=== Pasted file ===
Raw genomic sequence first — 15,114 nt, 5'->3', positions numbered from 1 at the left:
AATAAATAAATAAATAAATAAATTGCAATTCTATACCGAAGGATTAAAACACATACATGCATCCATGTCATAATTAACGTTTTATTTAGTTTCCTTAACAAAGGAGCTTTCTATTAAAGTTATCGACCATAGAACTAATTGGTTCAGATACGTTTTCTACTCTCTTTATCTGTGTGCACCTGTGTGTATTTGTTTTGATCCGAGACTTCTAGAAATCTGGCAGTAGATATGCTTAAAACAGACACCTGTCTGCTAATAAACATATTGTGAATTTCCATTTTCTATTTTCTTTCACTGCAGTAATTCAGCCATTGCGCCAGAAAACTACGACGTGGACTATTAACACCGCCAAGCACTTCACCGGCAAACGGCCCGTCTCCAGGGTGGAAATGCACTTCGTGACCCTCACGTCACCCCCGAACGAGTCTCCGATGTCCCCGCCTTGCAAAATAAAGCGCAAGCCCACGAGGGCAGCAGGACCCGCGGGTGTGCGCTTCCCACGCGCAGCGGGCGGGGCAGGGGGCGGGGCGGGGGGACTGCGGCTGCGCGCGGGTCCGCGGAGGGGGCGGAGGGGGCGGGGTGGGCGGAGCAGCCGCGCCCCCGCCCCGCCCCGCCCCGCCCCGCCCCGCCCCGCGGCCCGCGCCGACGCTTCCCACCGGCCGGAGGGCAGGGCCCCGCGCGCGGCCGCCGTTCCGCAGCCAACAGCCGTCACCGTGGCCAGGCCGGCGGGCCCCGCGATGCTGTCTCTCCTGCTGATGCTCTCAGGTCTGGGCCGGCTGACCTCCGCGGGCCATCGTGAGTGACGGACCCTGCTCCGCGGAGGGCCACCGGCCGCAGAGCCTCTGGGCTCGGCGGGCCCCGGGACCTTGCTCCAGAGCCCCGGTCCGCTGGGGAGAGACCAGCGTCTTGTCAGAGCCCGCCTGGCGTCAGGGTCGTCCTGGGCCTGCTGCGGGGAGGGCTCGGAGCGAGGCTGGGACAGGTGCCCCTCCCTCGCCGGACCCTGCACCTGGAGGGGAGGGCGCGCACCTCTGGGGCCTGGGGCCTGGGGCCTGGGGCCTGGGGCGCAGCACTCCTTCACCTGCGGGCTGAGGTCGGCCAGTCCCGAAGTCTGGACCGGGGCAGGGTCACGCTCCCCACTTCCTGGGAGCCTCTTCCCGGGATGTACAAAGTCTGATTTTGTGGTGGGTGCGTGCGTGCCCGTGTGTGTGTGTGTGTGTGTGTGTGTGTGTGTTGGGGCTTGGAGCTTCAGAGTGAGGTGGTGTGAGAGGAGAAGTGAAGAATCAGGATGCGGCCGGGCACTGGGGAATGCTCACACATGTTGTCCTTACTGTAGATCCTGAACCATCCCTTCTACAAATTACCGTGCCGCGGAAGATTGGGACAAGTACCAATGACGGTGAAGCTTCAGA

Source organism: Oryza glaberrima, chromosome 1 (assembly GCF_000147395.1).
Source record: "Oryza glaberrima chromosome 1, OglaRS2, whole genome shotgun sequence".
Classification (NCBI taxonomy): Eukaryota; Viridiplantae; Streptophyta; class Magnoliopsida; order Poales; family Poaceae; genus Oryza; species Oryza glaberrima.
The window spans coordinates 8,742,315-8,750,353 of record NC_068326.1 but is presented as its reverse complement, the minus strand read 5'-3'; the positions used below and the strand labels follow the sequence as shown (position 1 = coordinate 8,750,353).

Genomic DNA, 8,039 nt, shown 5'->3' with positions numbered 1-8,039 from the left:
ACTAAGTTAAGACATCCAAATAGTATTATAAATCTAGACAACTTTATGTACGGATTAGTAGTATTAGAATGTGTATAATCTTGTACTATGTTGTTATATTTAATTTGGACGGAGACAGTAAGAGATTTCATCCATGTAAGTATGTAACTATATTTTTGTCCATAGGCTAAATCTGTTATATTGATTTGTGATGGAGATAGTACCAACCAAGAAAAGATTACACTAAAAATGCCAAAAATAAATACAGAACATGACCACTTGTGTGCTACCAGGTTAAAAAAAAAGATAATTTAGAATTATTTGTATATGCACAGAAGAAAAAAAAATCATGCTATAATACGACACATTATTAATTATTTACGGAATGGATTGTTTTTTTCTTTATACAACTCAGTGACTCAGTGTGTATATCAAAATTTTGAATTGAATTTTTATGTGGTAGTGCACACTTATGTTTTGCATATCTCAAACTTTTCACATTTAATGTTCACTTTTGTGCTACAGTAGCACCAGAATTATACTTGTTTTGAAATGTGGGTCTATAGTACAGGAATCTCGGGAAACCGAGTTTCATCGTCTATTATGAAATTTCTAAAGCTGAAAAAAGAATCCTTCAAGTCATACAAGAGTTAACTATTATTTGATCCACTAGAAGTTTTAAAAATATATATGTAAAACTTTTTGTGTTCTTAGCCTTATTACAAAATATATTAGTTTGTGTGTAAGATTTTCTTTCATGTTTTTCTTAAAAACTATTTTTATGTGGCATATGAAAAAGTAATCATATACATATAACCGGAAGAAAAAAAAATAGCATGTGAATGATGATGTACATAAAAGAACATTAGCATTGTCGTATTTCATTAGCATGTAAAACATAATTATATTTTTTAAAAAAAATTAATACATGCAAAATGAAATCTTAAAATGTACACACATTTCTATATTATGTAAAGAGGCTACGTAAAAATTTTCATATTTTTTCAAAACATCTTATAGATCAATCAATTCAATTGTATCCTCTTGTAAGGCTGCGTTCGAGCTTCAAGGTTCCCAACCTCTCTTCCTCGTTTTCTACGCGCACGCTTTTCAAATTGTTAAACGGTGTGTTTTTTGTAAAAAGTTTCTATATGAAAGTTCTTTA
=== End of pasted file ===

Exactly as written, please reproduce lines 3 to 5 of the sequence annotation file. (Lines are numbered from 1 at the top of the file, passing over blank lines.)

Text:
Source organism: Oryza glaberrima, chromosome 1 (assembly GCF_000147395.1).
Source record: "Oryza glaberrima chromosome 1, OglaRS2, whole genome shotgun sequence".
Classification (NCBI taxonomy): Eukaryota; Viridiplantae; Streptophyta; class Magnoliopsida; order Poales; family Poaceae; genus Oryza; species Oryza glaberrima.